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NASCAR’s Busch, Allmendinger split on Indy 500 return

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The two most recent drivers from the NASCAR Sprint Cup Series to have crossed over to the Indianapolis 500 are at odds over whether they’ll race it again.

Kurt Busch hasn’t said no to a 2016 Indy 500 appearance, while AJ Allmendinger definitively has on Tuesday during NASCAR’s Daytona 500 Media Day.

Busch, the 2014 Indianapolis 500 rookie-of-the-year, finished sixth in the first leg of what was supposed to be an 1,100-mile double between Indianapolis and the Coca-Cola 600 in Charlotte.

He said he’ll know more by March, once NASCAR heads West to Phoenix, Las Vegas and Auto Club Speedway, whether he’ll be making an encore appearance.

“We’re at Daytona and we’re all focused on Daytona,” Busch told reporters during Daytona 500 Media Day in Daytona.

“I think once we get through Atlanta and that ‘NASCAR Goes West’ tour, that will give a better indication on if I’m going to run Indy this year.”

Busch ran the Indianapolis 500 with Andretti Autosport in 2014.

Andretti traditionally adds at least one car to its Indianapolis 500 roster and Busch was the fifth car for the team that year, along with Andretti’s then-full season quartet of Ryan Hunter-Reay, Marco Andretti, Carlos Munoz and James Hinchcliffe.

It was a rare occasion where although Busch drives a Chevrolet in Sprint Cup for Stewart-Haas Racing, he drove a Honda for Andretti at the Indianapolis 500.

Allmendinger returned to open-wheel in 2013 with Team Penske after a seven-year hiatus, and led laps and finished seventh in the Indianapolis 500.

But he said Tuesday he is categorically against any return to open-wheel until the cars adopt some sort of closed cockpit protection, canopy or otherwise.

Asked whether he’d want to race to race the ‘500 again, Allmendinger told assembled reporters, “No. The moment Justin Wilson passed away is the moment I said, never again.

“The only way I’d do it is if they put a closed cockpit over the car, and tested it, and thought that was a good direction for safety. But, no.”

Further comments from Allmendinger are linked here, via Motorsport.com.

Wilson, 37, was killed last August at Pocono Raceway during IndyCar’s most recent 500-mile race. He was IndyCar’s first fatality since Dan Wheldon at Las Vegas in October, 2011.

 

Supercross points leader Eli Tomac finds silver linings in interruption

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Though his Monster Energy AMA Supercross championship charge was put on hold, the novel coronavirus (COVID-19) pandemic had a silver lining for Eli Tomac.

Off the road while the season was postponed for nearly three months, the points leader was able to be present as his girlfriend, Jessica, gave birth to their daughter, Lev, on April 26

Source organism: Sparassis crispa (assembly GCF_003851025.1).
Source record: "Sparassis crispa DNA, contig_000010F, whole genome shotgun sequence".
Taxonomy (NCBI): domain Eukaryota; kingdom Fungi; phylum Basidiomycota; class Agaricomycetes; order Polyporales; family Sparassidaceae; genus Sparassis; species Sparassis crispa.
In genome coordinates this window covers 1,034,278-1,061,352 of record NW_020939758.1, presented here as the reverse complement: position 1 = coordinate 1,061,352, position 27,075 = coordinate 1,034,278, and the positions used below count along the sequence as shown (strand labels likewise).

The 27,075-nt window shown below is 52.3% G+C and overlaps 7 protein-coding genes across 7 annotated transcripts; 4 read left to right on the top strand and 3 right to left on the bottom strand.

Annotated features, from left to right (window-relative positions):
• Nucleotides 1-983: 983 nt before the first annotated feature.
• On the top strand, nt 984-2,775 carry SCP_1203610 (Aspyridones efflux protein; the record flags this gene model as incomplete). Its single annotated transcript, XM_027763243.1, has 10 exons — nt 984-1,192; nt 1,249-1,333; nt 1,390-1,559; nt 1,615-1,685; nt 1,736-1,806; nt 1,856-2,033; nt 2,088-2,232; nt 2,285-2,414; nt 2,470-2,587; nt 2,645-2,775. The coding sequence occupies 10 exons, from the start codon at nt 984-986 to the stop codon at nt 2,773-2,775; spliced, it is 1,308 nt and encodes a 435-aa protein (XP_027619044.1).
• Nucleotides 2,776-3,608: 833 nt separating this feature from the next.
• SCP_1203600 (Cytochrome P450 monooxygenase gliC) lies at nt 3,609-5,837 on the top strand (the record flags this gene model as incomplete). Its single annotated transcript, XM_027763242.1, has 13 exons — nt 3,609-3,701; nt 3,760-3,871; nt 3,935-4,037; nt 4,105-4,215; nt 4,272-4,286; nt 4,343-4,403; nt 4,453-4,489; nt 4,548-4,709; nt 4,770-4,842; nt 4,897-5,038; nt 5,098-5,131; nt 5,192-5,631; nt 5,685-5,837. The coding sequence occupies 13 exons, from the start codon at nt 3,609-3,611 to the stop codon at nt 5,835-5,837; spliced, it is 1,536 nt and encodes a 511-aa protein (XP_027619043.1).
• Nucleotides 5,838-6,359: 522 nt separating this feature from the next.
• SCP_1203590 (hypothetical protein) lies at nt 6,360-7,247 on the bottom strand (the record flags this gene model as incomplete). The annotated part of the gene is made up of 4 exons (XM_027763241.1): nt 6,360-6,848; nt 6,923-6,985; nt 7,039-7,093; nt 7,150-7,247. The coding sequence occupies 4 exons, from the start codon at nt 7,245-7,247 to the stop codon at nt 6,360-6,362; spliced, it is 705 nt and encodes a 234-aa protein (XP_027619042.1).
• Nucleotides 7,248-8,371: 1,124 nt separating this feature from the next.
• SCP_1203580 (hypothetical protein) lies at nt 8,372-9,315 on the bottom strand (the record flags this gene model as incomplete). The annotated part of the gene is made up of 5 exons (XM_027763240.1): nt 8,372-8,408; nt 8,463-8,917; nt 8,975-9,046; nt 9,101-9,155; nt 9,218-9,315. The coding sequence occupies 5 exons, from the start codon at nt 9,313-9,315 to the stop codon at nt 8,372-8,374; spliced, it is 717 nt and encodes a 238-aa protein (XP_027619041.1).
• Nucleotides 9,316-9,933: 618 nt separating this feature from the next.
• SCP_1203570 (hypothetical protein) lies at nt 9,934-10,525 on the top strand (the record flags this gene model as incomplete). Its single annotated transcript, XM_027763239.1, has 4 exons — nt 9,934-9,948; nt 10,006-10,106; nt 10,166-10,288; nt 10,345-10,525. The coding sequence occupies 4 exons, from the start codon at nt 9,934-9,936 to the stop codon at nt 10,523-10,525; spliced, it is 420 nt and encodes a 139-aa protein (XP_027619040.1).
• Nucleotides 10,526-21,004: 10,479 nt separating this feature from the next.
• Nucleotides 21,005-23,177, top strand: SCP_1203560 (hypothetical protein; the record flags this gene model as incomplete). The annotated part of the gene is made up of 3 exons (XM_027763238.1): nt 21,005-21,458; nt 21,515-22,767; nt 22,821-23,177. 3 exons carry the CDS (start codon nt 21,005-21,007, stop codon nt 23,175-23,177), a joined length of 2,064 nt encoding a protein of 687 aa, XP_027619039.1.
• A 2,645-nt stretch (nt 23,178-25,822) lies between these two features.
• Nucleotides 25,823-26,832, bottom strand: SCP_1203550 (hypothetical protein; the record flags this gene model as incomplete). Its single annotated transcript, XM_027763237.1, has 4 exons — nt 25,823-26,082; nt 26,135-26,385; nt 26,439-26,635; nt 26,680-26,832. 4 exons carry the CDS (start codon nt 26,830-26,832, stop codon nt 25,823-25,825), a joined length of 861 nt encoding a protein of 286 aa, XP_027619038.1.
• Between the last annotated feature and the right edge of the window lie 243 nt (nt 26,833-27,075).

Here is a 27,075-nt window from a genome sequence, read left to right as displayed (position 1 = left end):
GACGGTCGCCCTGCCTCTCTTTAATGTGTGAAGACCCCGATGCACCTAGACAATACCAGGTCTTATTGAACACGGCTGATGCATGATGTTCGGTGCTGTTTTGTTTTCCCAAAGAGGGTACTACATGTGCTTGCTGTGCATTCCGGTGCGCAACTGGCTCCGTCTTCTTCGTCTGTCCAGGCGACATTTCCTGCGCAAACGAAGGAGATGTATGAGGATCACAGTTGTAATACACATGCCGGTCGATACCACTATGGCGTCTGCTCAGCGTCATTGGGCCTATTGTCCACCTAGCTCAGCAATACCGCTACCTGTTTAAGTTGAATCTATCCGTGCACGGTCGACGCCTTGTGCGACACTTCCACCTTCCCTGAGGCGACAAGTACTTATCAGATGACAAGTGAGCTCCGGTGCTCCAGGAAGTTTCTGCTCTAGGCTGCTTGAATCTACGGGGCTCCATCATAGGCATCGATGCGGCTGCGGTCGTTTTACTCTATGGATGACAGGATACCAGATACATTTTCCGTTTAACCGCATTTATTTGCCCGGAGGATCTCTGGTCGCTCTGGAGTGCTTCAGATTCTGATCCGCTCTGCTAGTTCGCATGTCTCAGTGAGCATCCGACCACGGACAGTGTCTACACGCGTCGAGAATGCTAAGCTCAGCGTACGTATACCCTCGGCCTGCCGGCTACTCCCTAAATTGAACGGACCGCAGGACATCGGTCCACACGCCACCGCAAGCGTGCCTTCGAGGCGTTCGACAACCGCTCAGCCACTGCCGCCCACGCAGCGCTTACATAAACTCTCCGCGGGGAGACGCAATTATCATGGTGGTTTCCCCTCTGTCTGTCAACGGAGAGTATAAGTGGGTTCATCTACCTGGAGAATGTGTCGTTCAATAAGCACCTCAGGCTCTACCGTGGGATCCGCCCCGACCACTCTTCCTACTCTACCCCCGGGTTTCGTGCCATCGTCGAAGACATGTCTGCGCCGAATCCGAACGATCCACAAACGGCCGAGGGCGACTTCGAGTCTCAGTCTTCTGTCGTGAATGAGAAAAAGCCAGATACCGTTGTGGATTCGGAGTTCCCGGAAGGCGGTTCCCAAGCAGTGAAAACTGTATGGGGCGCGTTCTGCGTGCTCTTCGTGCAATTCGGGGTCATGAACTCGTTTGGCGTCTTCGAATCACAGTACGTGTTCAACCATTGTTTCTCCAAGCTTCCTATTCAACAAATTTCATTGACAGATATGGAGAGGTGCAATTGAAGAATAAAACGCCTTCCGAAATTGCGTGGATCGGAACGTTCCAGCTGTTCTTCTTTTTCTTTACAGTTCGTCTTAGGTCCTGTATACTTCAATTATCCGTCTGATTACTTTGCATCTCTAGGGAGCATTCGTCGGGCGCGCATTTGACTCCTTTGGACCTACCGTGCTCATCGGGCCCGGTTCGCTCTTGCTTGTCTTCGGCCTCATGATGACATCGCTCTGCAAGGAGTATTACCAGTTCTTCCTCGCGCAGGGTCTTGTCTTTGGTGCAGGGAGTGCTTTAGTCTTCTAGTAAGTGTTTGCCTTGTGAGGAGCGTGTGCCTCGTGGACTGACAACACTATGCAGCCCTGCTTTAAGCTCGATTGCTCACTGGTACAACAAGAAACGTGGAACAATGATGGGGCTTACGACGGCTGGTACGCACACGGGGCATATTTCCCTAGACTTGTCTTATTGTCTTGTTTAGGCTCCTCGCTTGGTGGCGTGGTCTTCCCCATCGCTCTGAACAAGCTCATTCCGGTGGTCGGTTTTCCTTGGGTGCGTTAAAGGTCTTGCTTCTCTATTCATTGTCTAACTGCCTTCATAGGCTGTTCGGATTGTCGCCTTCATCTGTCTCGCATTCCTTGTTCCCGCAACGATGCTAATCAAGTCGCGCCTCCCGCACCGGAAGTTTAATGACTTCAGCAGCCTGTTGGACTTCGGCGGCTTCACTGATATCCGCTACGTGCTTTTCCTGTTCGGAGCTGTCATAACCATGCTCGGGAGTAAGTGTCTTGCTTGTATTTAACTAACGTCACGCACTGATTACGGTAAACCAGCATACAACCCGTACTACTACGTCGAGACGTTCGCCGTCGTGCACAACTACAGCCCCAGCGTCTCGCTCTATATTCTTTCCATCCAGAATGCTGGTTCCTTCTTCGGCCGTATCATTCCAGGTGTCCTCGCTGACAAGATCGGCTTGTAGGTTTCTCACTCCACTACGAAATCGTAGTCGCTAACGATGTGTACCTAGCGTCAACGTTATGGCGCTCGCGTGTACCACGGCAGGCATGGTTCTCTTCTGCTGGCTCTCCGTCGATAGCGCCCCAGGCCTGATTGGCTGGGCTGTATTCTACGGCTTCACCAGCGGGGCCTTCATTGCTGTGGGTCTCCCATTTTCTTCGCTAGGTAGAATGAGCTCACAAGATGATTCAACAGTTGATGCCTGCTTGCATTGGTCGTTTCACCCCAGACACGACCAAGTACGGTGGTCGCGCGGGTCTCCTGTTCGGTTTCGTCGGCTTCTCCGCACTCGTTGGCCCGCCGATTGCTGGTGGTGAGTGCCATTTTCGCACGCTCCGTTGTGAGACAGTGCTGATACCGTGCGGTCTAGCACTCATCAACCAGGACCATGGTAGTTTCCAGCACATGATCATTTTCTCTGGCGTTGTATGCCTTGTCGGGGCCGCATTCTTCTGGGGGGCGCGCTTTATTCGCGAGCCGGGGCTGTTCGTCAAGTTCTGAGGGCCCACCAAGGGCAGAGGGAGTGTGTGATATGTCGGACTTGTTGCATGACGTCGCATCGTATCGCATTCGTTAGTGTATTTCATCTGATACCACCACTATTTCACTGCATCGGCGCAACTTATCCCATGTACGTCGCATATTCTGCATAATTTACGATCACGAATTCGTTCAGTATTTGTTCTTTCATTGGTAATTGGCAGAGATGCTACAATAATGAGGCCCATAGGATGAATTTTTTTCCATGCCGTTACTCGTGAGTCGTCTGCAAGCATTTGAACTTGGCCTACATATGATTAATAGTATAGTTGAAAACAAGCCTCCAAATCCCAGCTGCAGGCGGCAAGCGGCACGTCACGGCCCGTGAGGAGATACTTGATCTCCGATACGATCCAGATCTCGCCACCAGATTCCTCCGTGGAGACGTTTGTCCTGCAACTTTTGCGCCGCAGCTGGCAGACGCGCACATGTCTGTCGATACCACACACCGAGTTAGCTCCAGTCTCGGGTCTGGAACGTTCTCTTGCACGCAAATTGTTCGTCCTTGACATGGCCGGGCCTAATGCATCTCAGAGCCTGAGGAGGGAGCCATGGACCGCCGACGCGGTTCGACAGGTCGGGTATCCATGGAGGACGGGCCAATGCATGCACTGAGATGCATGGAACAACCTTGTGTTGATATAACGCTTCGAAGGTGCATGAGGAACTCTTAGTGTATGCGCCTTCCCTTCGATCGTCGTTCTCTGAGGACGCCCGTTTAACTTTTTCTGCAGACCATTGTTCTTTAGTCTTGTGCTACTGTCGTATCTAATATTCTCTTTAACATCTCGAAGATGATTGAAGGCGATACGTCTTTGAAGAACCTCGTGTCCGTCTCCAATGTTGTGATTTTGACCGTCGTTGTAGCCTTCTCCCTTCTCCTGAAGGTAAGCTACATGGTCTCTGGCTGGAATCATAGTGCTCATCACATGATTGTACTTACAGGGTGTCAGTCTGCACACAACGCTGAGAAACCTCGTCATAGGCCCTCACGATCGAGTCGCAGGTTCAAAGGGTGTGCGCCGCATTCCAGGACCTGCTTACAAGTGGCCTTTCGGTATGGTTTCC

“A huge blessing for us there,” Tomac told host Mike Tirico during a “Lunch Talk Live” interview (click on the video above) in which he also joked about becoming a pro at busting off diaper changes. “That was one good blessing for us as we had our daughter on a Sunday, that would have been on a travel day coming back from the race in Las Vegas.

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“That was probably the only positive out of all this mess was being able to be there for the birth.”

But there also could be more good fortune for Tomac as the series resumes Sunday at Salt Lake City, Utah (3-4 p.m. ET on NBCSN, 4-6 p.m. on NBC).

The final seven events will be held over 22 days in Rice-Eccles Stadium, which sits at just over 4,000 feet.

The elevation could favor Tomac, who was born and lives in Colorado and is accustomed to riding and training at altitude, which is a departure for many Supercross riders (many of whom hail from California and Florida).

COVID-19 TESTING REQUIRED: Supercross outlines protocols for last seven races

“That’s going to be the test for us,” said the Kawasaki rider, who five of the first 10 races this season. “We’re at elevation in Salt Lake, so when you’re on a motorcycle, you have a little bit of a loss of power. That’s just what happens when you come up in elevation. And a lot of guys train at sea level, and we’re at 4,000 to 5,000 feet, so cardio-wise, we’ll be pushed to the limit.

“Most of our races are Saturday nights and back to back weeks, but this go around it’s Sunday and Wednesday, so recovery is going to be key.”

Supercross will race Sunday and Wednesday for the next three weeks, capping the season with the June 21 finale, which also will be shown on NBCSN from 3-4:30 p.m. ET and NBC from 4:30-6 p.m. ET.

Tomac, who holds a three-point lead over Ken Roczen (who also recently visited “Lunch Talk Live”), told Tirico he had been riding for 90 minutes Thursday morning on a track outside Salt Lake City.

“Most of us we can rely on our past riding pretty well,” Tomac said. “The question is if you can go the distance. That’s what a lot of guys have to train on is going the distance. We go 20 minutes plus a lap. That’s what you’ve got to keep sharp is your general muscles. Within two to three days, your brain starts warming up more if you take a few weeks off the motorcycle.”

Here is the schedule and TV information for the rest of the season:

  • Sunday, May 31 (3-4 p.m. ET, NBCSN; 4-6 p.m. ET, NBC);
  • Wednesday, June 3 ( 10:00 pm – 1:00 am ET, NBCSN);
  • Sunday, June 7 (5-8:00 p.m. ET, NBCSN);
  • Wednesday, June 10 (7–10 p.m. ET, NBCSN);
  • Sunday, June 14 (7-10 p.m. ET, NBCSN);
  • Wednesday, June 17 (7-10 p.m. ET, NBCSN);
  • Sunday, June 21 (3-4:30 p.m. ET, NBCSN; 4:30 – 6:00 p.m. ET, NBC).
Eli Tomac rides his No. 3 Kawasaki in the Feb. 29 race at Mercedes-Benz Stadium in Atlanta, Georgia (Charles Mitchell/Icon Sportswire via Getty Images).